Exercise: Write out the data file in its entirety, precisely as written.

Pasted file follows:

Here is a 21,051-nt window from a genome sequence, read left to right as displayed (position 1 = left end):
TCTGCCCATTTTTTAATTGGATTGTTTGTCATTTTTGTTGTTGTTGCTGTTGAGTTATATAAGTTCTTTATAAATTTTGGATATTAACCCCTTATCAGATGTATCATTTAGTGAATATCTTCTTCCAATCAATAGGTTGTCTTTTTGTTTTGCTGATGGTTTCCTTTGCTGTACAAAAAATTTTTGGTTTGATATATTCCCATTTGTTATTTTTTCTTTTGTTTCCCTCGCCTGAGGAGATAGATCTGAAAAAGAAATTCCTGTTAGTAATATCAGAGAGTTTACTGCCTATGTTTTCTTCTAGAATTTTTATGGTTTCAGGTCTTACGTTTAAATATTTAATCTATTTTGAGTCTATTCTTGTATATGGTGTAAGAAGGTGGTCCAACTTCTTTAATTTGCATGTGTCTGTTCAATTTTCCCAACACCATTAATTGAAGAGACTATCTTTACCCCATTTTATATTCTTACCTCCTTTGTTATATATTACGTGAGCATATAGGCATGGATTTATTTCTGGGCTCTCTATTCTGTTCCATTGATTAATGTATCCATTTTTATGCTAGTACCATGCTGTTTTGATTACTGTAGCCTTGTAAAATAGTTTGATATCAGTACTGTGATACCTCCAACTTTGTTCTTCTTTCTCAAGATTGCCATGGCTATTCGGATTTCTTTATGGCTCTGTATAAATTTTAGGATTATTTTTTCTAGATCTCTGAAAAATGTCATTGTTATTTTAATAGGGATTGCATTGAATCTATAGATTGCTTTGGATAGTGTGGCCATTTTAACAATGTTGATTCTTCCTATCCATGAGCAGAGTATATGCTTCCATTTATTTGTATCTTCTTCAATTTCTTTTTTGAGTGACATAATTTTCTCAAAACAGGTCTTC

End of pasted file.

Here is a 21,051-nt window from a genome sequence, read left to right as displayed (position 1 = left end):
TCTGCCCATTTTTTAATTGGATTGTTTGTCATTTTTGTTGTTGTTGCTGTTGAGTTATATAAGTTCTTTATAAATTTTGGATATTAACCCCTTATCAGATGTATCATTTAGTGAATATCTTCTTCCAATCAATAGGTTGTCTTTTTGTTTTGCTGATGGTTTCCTTTGCTGTACAAAAAATTTTTGGTTTGATATATTCCCATTTGTTATTTTTTCTTTTGTTTCCCTCGCCTGAGGAGATAGATCTGAAAAAGAAATTCCTGTTAGTAATATCAGAGAGTTTACTGCCTATGTTTTCTTCTAGAATTTTTATGGTTTCAGGTCTTACGTTTAAATATTTAATCTATTTTGAGTCTATTCTTGTATATGGTGTAAGAAGGTGGTCCAACTTCTTTAATTTGCATGTGTCTGTTCAATTTTCCCAACACCATTAATTGAAGAGACTATCTTTACCCCATTTTATATTCTTACCTCCTTTGTTATATATTACGTGAGCATATAGGCATGGATTTATTTCTGGGCTCTCTATTCTGTTCCATTGATTAATGTATCCATTTTTATGCTAGTACCATGCTGTTTTGATTACTGTAGCCTTGTAAAATAGTTTGATATCAGTACTGTGATACCTCCAACTTTGTTCTTCTTTCTCAAGATTGCCATGGCTATTCGGATTTCTTTATGGCTCTGTATAAATTTTAGGATTATTTTTTCTAGATCTCTGAAAAATGTCATTGTTATTTTAATAGGGATTGCATTGAATCTATAGATTGCTTTGGATAGTGTGGCCATTTTAACAATGTTGATTCTTCCTATCCATGAGCAGAGTATATGCTTCCATTTATTTGTATCTTCTTCAATTTCTTTTTTGAGTGACATAATTTTCTCAAAACAGGTCTTC